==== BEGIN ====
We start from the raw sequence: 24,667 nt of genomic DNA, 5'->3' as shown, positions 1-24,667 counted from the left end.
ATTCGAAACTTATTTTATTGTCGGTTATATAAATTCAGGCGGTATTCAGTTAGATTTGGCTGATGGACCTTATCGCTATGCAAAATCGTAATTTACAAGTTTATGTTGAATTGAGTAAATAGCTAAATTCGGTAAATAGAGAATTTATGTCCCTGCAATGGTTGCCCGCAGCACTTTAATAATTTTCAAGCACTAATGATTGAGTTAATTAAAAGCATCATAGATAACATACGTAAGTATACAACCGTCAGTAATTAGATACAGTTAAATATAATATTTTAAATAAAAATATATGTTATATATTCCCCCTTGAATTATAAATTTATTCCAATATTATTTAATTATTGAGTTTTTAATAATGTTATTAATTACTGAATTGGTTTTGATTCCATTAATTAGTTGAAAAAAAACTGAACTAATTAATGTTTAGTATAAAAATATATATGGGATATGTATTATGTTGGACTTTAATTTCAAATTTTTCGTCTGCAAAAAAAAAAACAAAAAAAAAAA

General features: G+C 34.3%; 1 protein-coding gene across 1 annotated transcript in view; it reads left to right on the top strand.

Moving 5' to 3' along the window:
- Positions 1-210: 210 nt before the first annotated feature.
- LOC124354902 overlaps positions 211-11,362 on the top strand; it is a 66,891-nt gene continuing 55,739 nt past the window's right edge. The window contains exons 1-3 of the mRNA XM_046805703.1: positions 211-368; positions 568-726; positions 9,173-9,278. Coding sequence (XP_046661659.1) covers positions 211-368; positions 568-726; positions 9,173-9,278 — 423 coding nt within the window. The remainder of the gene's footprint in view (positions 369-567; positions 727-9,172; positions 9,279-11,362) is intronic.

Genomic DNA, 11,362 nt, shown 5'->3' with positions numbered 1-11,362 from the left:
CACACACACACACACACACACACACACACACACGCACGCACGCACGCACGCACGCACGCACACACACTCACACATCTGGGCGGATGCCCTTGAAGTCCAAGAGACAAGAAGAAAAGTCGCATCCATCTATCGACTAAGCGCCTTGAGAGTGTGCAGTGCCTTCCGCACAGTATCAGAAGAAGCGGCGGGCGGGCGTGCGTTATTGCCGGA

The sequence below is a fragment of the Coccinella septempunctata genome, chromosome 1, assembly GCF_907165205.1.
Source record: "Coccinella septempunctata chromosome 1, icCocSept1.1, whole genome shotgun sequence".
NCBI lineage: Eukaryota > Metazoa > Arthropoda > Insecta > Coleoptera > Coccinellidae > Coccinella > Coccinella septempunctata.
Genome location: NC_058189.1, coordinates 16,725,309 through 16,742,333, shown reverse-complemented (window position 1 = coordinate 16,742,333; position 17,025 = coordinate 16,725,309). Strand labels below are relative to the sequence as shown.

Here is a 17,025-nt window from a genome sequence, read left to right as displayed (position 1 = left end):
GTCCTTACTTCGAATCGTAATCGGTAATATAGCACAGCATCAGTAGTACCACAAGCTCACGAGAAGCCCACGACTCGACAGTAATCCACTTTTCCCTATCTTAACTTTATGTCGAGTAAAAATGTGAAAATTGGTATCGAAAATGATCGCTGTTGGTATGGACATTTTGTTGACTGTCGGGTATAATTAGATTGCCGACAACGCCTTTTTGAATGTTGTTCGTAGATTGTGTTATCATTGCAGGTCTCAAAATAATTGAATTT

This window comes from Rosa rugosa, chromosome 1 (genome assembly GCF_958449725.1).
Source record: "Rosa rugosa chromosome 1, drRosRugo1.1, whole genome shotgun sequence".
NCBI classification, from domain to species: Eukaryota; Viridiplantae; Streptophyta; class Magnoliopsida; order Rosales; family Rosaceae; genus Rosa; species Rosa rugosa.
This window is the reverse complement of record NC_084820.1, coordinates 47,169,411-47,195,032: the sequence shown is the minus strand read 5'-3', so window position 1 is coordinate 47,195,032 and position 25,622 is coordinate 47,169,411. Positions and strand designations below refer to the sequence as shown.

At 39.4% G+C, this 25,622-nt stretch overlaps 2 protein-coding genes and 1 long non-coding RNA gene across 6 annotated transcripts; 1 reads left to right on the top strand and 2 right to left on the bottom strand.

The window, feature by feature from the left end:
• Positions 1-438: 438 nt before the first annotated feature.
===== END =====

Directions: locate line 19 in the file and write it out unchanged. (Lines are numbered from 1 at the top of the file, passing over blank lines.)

At 39.4% G+C, this 25,622-nt stretch overlaps 2 protein-coding genes and 1 long non-coding RNA gene across 6 annotated transcripts; 1 reads left to right on the top strand and 2 right to left on the bottom strand.